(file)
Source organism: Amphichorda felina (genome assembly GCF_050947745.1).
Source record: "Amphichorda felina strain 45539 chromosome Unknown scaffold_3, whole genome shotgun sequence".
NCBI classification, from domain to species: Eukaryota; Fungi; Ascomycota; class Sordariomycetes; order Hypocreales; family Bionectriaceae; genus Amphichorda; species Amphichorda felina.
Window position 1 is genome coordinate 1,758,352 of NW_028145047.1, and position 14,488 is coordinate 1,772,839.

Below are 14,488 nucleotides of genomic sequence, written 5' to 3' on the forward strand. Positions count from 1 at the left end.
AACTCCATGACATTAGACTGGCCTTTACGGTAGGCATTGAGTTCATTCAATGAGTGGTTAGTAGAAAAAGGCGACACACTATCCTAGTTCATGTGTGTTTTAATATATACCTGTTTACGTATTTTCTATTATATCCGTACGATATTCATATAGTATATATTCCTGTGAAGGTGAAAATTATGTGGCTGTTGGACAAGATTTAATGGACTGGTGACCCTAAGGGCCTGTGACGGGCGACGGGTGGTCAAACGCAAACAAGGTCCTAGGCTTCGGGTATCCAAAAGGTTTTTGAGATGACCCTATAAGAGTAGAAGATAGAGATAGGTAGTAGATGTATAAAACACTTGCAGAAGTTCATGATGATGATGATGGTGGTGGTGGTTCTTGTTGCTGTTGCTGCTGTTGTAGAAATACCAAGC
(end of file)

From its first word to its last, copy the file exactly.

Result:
Source organism: Amphichorda felina (genome assembly GCF_050947745.1).
Source record: "Amphichorda felina strain 45539 chromosome Unknown scaffold_3, whole genome shotgun sequence".
NCBI classification, from domain to species: Eukaryota; Fungi; Ascomycota; class Sordariomycetes; order Hypocreales; family Bionectriaceae; genus Amphichorda; species Amphichorda felina.
Window position 1 is genome coordinate 1,758,352 of NW_028145047.1, and position 14,488 is coordinate 1,772,839.

Below are 14,488 nucleotides of genomic sequence, written 5' to 3' on the forward strand. Positions count from 1 at the left end.
AACTCCATGACATTAGACTGGCCTTTACGGTAGGCATTGAGTTCATTCAATGAGTGGTTAGTAGAAAAAGGCGACACACTATCCTAGTTCATGTGTGTTTTAATATATACCTGTTTACGTATTTTCTATTATATCCGTACGATATTCATATAGTATATATTCCTGTGAAGGTGAAAATTATGTGGCTGTTGGACAAGATTTAATGGACTGGTGACCCTAAGGGCCTGTGACGGGCGACGGGTGGTCAAACGCAAACAAGGTCCTAGGCTTCGGGTATCCAAAAGGTTTTTGAGATGACCCTATAAGAGTAGAAGATAGAGATAGGTAGTAGATGTATAAAACACTTGCAGAAGTTCATGATGATGATGATGGTGGTGGTGGTTCTTGTTGCTGTTGCTGCTGTTGTAGAAATACCAAGC